- The Washington Times - Sunday, September 9, 2001

Russia's intelligence services, with one of their own in the Kremlin and a reform-battered public yearning for order, are enjoying something they never knew under the old Soviet system a surge of popular approval and prestige.
"Members of the security services are not only proud of themselves, they are also sure they have come to power in the past couple of years," said Sergei Grigoryants, head of the Glasnost Foundation, a Moscow-based human rights watchdog.
"Their possibilities seem unlimited right now," added Mr. Grigoryants, who was a dissident during the Soviet era. On June 7, he was detained for five hours by the FSB, the primary successor to the notorious Soviet KGB, before being allowed to depart for a conference in Washington.
But aside from a few liberals and human rights activists, the newly assertive and openly tough-talking FSB appears to be meeting mostly with public approval.
A tracking survey conducted over the past eight years by the independent VTsIOM public opinion agency found that positive "confidence" in the security forces among Russians has gone from a post-Soviet low of 44 percent in 1995 to almost 60 percent last year.
President Vladimir Putin and growing numbers of his top appointees are veterans of the KGB's foreign intelligence wing. The security forces are reviving some Soviet-era social controls and, despite a decade of life without communism, few Russians are objecting.
"Society is exhausted after a decade of tumultuous changes," said Alexander Gasparishvili, head of Moscow State University's social research center. "The Stalin-era abuses of the special services are far in the past. Now they are seen as the only incorruptible element of society, the ones who can fight crime and bring order."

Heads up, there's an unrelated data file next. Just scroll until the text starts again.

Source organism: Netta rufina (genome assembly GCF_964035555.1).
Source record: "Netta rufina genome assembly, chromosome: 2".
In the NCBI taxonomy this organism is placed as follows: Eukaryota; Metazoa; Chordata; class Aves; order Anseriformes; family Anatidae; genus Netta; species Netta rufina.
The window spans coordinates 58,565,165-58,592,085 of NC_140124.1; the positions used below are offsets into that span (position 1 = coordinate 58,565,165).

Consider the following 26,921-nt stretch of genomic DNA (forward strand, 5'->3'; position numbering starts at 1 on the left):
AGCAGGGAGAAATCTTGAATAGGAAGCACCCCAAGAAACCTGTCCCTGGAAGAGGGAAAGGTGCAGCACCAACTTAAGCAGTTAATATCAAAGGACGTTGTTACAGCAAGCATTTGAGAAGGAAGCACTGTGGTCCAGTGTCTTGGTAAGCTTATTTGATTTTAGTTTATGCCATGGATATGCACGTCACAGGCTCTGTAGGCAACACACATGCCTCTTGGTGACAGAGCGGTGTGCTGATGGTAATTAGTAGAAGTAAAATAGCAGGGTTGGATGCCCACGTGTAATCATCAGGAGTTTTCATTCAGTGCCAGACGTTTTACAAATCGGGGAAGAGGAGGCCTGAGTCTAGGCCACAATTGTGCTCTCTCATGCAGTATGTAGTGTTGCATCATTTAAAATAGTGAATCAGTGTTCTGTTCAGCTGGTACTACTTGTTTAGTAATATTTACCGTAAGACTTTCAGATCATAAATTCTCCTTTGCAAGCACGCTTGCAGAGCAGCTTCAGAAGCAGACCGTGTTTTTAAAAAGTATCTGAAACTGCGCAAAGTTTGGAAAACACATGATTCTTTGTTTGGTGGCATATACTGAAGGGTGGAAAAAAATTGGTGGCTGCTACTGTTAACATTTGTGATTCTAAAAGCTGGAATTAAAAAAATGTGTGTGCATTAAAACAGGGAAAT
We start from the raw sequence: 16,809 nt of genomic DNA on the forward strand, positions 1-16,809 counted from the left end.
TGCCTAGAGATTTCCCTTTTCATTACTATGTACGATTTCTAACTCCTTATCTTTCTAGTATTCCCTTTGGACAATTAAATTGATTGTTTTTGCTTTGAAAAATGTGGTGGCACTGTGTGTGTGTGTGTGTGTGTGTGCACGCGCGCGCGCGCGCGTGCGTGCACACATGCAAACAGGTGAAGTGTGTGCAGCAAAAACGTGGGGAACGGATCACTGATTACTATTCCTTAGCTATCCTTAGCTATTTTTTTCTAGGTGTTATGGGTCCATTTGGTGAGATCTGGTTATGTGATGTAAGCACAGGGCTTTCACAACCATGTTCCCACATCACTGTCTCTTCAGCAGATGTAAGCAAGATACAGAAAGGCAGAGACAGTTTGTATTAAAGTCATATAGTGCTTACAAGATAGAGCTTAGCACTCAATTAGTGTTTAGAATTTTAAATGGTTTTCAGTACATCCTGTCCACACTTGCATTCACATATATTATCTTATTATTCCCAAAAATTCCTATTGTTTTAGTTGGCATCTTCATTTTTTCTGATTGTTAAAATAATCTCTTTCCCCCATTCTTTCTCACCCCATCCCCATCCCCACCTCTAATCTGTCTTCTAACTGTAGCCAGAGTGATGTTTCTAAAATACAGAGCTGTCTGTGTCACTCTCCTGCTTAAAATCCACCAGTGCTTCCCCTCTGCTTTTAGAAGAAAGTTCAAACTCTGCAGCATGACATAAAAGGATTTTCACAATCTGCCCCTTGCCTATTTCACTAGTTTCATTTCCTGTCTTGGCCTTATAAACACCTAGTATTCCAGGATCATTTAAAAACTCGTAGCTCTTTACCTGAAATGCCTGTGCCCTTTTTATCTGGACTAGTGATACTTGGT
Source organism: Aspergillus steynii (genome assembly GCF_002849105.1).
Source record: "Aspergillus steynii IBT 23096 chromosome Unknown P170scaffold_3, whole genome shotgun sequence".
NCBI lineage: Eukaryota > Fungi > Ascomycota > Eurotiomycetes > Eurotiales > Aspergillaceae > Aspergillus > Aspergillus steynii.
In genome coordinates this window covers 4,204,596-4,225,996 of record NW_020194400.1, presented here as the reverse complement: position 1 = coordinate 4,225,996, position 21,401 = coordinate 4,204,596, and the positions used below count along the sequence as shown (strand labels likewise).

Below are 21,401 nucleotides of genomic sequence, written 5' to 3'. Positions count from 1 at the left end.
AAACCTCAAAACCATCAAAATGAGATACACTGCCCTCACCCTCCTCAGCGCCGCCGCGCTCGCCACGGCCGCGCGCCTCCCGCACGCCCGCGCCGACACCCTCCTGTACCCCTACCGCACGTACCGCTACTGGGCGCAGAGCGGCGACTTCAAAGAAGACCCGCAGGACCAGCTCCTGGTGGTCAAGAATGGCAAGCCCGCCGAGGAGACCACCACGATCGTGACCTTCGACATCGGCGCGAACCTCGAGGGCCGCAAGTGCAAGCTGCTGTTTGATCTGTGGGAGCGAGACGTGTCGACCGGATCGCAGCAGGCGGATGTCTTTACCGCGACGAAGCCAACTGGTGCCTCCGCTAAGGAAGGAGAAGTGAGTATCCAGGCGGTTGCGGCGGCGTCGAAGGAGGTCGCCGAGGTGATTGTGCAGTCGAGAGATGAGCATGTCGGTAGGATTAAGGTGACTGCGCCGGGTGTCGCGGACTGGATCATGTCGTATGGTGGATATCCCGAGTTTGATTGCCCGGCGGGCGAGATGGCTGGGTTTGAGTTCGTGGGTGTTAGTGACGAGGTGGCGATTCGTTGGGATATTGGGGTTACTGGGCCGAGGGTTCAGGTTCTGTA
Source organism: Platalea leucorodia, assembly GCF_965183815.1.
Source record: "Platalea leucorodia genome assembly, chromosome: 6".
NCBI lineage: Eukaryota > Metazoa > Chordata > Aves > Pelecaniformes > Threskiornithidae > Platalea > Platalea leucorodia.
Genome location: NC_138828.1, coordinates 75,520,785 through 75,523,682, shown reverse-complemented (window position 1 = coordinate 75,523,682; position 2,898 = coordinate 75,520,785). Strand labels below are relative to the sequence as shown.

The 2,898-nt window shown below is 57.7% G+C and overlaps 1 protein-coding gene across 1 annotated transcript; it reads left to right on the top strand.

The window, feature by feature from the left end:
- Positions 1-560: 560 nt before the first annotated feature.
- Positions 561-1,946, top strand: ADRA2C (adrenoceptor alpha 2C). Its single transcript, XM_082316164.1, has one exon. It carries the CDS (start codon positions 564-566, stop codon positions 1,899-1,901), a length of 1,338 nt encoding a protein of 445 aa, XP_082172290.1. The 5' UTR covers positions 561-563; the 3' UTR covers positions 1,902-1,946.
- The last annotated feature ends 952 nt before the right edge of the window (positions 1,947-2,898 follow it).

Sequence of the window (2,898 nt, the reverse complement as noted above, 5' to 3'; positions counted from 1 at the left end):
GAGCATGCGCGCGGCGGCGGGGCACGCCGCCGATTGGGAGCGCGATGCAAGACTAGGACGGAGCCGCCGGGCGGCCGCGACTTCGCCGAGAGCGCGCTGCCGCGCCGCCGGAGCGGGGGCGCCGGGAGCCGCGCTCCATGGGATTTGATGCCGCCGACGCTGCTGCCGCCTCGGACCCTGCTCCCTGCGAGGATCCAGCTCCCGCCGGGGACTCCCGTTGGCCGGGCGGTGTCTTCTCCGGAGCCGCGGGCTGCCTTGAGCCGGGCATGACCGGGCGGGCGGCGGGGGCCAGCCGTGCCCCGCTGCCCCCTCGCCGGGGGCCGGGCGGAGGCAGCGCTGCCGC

Though Mr. Putin's year-and-a-half record in office is still sparse on the democratic reforms he espouses, there is no mistaking the upsurge in activity by the FSB.
A wave of high-profile treason trials instigated has targeted an American businessman, two Russian scientists, a diplomat and an environmentalist over the past couple of years.
Another example of the FSB's growing power is a recent directive to the Russian Academy of Sciences, requiring the country's 910,000 registered scientists and scholars to begin reporting their contacts with foreigners, at home or abroad. This Soviet practice was discontinued a decade ago, but surprisingly, at least some scientists want it back.
"There has been chaos in science, and many Russian ideas and technologies have been sold for a song to the West," said Sergei Blagovolin, deputy director of the official Institute of International Economy and World Relations.
Mr. Putin himself has never hidden his KGB past and has often spoken with pride about his service as an agent in East Germany in the late 1980s and early 1990s. He said his work involved advancing his country's interests abroad and did not include domestic repression.
"What was cultivated in the security community and the intelligence community as the most important asset was patriotism and love of your country," the president said in an interview with Western journalists in June.
On Mr. Putin's orders, a plaque commemorating the first KGB official to become president, the Soviet-era leader Yuri Andropov, has been installed in a prominent place at the security service's headquarters in Moscow.

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